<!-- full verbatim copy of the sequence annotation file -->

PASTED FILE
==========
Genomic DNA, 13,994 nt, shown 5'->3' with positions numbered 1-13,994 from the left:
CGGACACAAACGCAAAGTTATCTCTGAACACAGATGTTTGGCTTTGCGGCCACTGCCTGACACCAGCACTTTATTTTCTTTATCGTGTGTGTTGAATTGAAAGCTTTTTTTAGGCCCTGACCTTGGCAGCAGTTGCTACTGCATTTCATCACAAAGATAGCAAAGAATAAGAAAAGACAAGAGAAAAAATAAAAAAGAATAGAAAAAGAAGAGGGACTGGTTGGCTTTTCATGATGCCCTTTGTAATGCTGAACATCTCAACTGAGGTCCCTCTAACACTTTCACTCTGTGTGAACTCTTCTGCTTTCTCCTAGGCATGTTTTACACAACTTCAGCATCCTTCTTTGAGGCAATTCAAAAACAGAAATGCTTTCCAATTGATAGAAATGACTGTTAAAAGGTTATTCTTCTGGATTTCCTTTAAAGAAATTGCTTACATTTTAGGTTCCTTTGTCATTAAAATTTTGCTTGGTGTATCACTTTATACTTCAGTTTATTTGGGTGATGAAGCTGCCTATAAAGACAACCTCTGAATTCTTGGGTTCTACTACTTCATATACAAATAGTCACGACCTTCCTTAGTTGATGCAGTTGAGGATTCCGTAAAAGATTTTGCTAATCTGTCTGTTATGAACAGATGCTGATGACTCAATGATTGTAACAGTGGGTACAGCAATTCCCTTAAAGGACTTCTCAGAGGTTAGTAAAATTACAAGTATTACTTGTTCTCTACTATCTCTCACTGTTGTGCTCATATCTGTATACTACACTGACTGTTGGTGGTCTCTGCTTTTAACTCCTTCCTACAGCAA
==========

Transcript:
Genomic DNA, 13,994 nt, shown 5'->3' with positions numbered 1-13,994 from the left:
CGGACACAAACGCAAAGTTATCTCTGAACACAGATGTTTGGCTTTGCGGCCACTGCCTGACACCAGCACTTTATTTTCTTTATCGTGTGTGTTGAATTGAAAGCTTTTTTTAGGCCCTGACCTTGGCAGCAGTTGCTACTGCATTTCATCACAAAGATAGCAAAGAATAAGAAAAGACAAGAGAAAAAATAAAAAAGAATAGAAAAAGAAGAGGGACTGGTTGGCTTTTCATGATGCCCTTTGTAATGCTGAACATCTCAACTGAGGTCCCTCTAACACTTTCACTCTGTGTGAACTCTTCTGCTTTCTCCTAGGCATGTTTTACACAACTTCAGCATCCTTCTTTGAGGCAATTCAAAAACAGAAATGCTTTCCAATTGATAGAAATGACTGTTAAAAGGTTATTCTTCTGGATTTCCTTTAAAGAAATTGCTTACATTTTAGGTTCCTTTGTCATTAAAATTTTGCTTGGTGTATCACTTTATACTTCAGTTTATTTGGGTGATGAAGCTGCCTATAAAGACAACCTCTGAATTCTTGGGTTCTACTACTTCATATACAAATAGTCACGACCTTCCTTAGTTGATGCAGTTGAGGATTCCGTAAAAGATTTTGCTAATCTGTCTGTTATGAACAGATGCTGATGACTCAATGATTGTAACAGTGGGTACAGCAATTCCCTTAAAGGACTTCTCAGAGGTTAGTAAAATTACAAGTATTACTTGTTCTCTACTATCTCTCACTGTTGTGCTCATATCTGTATACTACACTGACTGTTGGTGGTCTCTGCTTTTAACTCCTTCCTACAGCAA